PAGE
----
Map of Moose Jaw Area. Detailed map of the highway and roads of Moose Jaw Area with cities and towns
Highways and Roads Atlas
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Moose Jaw Area
Some say Moose Jaw's name comes from an Indian word meaning warm breezes. Others claim the Indians named the site for a local river bend resembling a moose jaw. Whatever the case may be, Moose Jaw is a vital agricultural, industrial, and rail center. At the top of the list of local attractions is the Temple Gardens Mineral Spa, a downtown geother-mal spa-hotel-convention center. Its indoor and outdoor pools use naturally heated mineral water piped hot from a 1,400-m-deep aquifer. Within easy reach of the city, visitors can stroll along secluded trails in Buffalo Pound Provincial Park, or thrill to high-flying stunts at the Saskatchewan Air Show held at nearby CFB Moose Jaw in July.
Buffalo Pound Provincial Park [B4]
A herd of purebred plains buffalo roam an 81-hectare enclosure in this park on the shores of Buffalo Lake. A 7.5 km road leads from the park entrance to the 1,040-hectare Nicolle Flats Nature Area at the east end of the lake. An interpretive boardwalk stretches through a marshland, which becomes a spring and autumn stop for ducks, geese, and other migratory species. One of several trails leads to the 1903 farmhouse built by homesteaders, Charles and Catherine Nicolle, who settled here in the 1880s.
Claybank [E5] Now a national historic site, Claybank Brick Plant is a virtually intact example of a brick-making operation, which developed between 1912 and 1937. The 132-hectare site preserves all the main buildings, plus much of the original brick-making equipment. During its heyday, the plant produced special buff-colored bricks used for the facades of major buildings across Canada. Visitors can tour the plant, offices, and bunkhouses of this once busy early 20th-century enterprise.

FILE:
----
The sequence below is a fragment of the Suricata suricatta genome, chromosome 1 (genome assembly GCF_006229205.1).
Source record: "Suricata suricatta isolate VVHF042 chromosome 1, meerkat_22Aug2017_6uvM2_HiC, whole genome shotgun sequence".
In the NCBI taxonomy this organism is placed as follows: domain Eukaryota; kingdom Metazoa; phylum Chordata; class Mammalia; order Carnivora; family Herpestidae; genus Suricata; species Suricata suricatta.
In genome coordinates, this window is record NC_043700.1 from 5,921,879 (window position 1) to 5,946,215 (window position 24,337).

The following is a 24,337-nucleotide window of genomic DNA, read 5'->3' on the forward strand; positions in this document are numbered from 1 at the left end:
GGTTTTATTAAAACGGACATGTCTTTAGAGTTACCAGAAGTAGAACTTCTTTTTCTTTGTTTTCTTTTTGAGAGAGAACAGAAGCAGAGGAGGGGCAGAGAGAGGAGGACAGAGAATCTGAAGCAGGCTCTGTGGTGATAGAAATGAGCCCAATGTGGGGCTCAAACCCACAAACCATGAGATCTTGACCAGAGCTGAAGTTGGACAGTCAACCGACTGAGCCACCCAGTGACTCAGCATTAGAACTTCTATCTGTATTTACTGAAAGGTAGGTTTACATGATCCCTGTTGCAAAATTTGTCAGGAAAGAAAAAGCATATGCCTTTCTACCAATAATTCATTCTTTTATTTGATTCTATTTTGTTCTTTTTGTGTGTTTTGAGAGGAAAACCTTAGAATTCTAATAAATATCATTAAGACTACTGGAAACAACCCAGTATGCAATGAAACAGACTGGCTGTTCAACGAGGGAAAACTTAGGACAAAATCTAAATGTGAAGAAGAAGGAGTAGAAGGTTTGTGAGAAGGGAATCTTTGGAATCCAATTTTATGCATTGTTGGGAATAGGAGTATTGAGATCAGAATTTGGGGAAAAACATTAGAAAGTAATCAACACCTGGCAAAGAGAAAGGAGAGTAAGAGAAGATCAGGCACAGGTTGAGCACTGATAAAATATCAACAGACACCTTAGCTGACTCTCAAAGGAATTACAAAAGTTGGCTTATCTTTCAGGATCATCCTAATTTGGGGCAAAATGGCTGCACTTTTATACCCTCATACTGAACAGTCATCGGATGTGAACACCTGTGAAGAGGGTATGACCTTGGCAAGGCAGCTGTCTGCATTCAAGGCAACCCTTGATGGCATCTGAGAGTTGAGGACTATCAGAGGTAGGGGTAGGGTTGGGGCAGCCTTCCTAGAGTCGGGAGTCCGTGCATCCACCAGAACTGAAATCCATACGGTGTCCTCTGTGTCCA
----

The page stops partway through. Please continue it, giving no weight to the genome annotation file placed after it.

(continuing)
Craven [B6] The Big Valley Jamboree, one of Canada's biggest country-music blowouts, is held here in mid-July. At Valeport Marsh, a trail atop a dike is ideal for spotting a wide variety of ducks.
Last Mountain House Provincial Historic Park [A6] A Hudson's Bay Company winter outpost for the trade in buffalo hides, Last Mountain House flourished from 1869 to 1871. Its closure signaled the last days of buffalo hunting on the Saskatchewan prairie. The park's three reconstructed buildings offer insights into the post's brief moment of glory.
Moose Jaw [C4] With more than 30,000 inhabitants, Moose Jaw is Saskatchewan's third largest center. The city's past is depicted in over 30 murals on downtown buildings. Self-guiding tours of the city's central sites begin at the Moose Jaw Art Museum and National Exhibits in Crescent Park. Also available are tours of Moose Jaw's tunnels, used by bootleggers in the 1920s, when Moose Jaw was a rum-running center. Saskatchewan's transportation history is the theme of the Western Development Museum, which houses cars, planes, and trains of yesteryear. A special gallery in the museum salutes The Snowbirds, the famous aerobatic team from CFB Moose Jaw. The team performs at the Saskatchewan Air Show in July. The Kinsmen International Band Festival is another big event, held at Crescent Park in May. Thirteen kilometers south of Moose Jaw on Hwy 2, the Sukanen Ship, Pioneer Village and Museum has several remarkable oddities, including the oceangoing vessel built by Finnish-born sailor turned homesteader Tom Sukanen, who hoped to sail back to Finland via the South Saskatchewan River, Hudson's Bay, Greenland, and the North Atlantic. Sukanen died in 1943 before completing his ship, which was abandoned for years until it was restored for display here.
Claybank Brick Plant National Historic Site
Last Mountain House Provincial Historic Park
Buffalo Pound Provincial Park Moose Jaw Art Museum and National Exhibits in Crescent Park Moose Jaw Murals Sukanen Ship, Pioneer Village and Museum Temple Gardens
Mineral Spa Wakawow Valley Western Development Museum Burrowing Owl Interpretive Centre
Map of Moose Jaw Area. Detailed map of the highway and local roads of Moose Jaw Area with cities and towns